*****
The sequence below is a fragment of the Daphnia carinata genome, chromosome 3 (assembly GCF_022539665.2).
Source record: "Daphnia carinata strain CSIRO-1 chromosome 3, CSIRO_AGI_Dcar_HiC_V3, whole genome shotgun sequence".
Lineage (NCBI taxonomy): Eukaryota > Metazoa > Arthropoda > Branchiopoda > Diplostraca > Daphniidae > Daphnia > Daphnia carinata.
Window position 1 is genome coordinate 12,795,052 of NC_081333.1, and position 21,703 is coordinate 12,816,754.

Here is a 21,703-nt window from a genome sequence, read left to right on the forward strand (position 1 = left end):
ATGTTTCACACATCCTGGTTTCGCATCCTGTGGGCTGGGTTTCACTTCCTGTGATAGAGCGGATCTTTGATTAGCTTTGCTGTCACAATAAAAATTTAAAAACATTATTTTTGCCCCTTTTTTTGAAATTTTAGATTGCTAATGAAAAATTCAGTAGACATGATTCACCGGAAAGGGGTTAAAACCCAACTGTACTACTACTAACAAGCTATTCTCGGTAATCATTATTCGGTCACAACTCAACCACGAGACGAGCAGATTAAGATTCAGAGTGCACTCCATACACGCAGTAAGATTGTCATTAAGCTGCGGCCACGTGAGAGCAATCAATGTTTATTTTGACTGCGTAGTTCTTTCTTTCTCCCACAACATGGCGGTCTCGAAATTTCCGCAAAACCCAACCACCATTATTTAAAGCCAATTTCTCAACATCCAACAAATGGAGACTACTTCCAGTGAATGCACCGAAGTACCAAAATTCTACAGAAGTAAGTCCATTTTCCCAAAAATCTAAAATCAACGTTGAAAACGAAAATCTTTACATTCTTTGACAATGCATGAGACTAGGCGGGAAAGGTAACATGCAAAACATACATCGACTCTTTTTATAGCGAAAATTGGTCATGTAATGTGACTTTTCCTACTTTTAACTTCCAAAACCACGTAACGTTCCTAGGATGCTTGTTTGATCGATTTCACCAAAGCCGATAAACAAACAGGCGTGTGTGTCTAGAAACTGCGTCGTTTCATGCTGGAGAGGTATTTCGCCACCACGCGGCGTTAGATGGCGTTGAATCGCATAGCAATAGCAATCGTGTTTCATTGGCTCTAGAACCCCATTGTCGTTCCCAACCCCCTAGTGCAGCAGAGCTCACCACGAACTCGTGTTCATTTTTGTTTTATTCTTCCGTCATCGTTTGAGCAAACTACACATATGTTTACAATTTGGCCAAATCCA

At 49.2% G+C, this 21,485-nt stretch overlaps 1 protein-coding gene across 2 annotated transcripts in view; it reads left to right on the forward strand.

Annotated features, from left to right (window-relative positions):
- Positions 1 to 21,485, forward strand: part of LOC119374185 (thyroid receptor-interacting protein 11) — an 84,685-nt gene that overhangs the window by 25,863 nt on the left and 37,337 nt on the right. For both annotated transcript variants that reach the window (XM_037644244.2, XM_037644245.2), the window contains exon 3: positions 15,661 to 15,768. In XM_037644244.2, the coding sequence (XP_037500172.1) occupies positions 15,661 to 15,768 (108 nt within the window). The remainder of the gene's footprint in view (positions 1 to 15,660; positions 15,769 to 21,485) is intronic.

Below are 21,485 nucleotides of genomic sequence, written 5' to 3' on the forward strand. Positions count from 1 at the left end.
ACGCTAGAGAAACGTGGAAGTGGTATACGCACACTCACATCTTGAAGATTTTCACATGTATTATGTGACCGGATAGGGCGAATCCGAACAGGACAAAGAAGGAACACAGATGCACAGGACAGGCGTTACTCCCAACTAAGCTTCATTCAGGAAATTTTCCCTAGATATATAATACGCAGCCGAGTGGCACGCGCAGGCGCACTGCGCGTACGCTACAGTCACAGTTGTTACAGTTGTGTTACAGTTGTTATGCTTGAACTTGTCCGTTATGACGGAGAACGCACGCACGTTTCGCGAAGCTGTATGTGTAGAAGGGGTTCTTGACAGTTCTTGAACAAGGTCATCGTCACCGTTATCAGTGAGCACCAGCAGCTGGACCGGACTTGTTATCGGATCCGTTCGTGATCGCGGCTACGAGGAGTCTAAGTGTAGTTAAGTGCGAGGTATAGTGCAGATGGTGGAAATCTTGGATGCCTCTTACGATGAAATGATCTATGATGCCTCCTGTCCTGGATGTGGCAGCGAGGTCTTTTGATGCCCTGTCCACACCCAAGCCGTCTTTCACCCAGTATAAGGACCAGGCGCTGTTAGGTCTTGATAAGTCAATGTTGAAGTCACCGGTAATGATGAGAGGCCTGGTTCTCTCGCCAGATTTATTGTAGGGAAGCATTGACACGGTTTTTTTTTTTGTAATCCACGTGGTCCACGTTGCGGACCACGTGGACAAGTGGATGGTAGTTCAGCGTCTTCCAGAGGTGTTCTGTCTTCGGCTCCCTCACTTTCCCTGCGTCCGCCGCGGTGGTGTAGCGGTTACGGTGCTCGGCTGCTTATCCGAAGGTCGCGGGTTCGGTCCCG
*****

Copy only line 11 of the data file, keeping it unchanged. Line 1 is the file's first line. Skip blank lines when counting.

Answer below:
ACGCTAGAGAAACGTGGAAGTGGTATACGCACACTCACATCTTGAAGATTTTCACATGTATTATGTGACCGGATAGGGCGAATCCGAACAGGACAAAGAAGGAACACAGATGCACAGGACAGGCGTTACTCCCAACTAAGCTTCATTCAGGAAATTTTCCCTAGATATATAATACGCAGCCGAGTGGCACGCGCAGGCGCACTGCGCGTACGCTACAGTCACAGTTGTTACAGTTGTGTTACAGTTGTTATGCTTGAACTTGTCCGTTATGACGGAGAACGCACGCACGTTTCGCGAAGCTGTATGTGTAGAAGGGGTTCTTGACAGTTCTTGAACAAGGTCATCGTCACCGTTATCAGTGAGCACCAGCAGCTGGACCGGACTTGTTATCGGATCCGTTCGTGATCGCGGCTACGAGGAGTCTAAGTGTAGTTAAGTGCGAGGTATAGTGCAGATGGTGGAAATCTTGGATGCCTCTTACGATGAAATGATCTATGATGCCTCCTGTCCTGGATGTGGCAGCGAGGTCTTTTGATGCCCTGTCCACACCCAAGCCGTCTTTCACCCAGTATAAGGACCAGGCGCTGTTAGGTCTTGATAAGTCAATGTTGAAGTCACCGGTAATGATGAGAGGCCTGGTTCTCTCGCCAGATTTATTGTAGGGAAGCATTGACACGGTTTTTTTTTTTGTAATCCACGTGGTCCACGTTGCGGACCACGTGGACAAGTGGATGGTAGTTCAGCGTCTTCCAGAGGTGTTCTGTCTTCGGCTCCCTCACTTTCCCTGCGTCCGCCGCGGTGGTGTAGCGGTTACGGTGCTCGGCTGCTTATCCGAAGGTCGCGGGTTCGGTCCCG